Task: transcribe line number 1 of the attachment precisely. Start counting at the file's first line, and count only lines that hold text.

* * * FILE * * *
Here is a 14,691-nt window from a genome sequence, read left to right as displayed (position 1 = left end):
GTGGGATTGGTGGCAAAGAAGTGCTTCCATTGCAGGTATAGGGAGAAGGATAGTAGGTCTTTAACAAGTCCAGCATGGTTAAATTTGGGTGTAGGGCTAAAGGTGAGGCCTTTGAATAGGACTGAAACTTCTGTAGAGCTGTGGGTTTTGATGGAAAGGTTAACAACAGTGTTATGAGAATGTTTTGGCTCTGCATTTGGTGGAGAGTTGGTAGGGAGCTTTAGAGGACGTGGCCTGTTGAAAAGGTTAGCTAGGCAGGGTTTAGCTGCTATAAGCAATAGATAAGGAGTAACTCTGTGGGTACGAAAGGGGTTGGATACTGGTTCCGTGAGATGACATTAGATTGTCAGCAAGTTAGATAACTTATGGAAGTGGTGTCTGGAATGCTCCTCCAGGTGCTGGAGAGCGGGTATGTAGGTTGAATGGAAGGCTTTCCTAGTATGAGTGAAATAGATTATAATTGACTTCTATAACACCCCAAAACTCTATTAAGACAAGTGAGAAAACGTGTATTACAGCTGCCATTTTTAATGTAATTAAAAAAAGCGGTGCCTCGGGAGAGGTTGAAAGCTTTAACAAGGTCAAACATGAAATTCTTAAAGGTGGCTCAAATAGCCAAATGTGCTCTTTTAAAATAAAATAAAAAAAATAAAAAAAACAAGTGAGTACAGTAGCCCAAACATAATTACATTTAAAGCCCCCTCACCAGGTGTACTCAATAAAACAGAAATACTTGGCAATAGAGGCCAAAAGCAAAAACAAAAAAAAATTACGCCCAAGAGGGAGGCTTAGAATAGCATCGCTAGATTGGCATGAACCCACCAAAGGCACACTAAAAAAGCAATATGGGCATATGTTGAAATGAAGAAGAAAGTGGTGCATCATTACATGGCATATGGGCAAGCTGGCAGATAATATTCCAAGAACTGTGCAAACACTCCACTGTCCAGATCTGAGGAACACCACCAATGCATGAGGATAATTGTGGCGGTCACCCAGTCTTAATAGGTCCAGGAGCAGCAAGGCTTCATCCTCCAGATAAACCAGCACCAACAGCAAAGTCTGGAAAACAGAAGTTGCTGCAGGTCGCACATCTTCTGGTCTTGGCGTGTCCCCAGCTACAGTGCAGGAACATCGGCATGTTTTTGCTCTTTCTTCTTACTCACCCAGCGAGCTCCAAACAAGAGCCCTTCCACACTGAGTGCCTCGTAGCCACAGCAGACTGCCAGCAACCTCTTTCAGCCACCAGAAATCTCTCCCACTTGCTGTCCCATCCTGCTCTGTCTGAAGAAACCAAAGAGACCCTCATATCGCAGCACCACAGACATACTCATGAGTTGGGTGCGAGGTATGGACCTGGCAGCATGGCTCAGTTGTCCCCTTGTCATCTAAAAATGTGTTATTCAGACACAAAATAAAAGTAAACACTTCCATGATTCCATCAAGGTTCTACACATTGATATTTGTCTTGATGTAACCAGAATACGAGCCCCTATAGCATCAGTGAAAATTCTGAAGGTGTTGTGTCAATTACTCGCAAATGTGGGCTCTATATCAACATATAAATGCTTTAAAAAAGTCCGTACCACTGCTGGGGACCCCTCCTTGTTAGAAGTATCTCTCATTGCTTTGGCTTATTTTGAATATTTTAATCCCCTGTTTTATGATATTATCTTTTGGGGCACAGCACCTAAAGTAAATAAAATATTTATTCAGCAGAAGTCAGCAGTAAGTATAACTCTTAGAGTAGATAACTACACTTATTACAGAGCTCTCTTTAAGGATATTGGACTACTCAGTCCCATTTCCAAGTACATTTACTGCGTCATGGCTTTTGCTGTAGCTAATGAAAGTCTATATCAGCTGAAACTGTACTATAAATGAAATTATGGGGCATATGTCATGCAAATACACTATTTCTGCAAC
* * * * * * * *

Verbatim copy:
Here is a 14,691-nt window from a genome sequence, read left to right as displayed (position 1 = left end):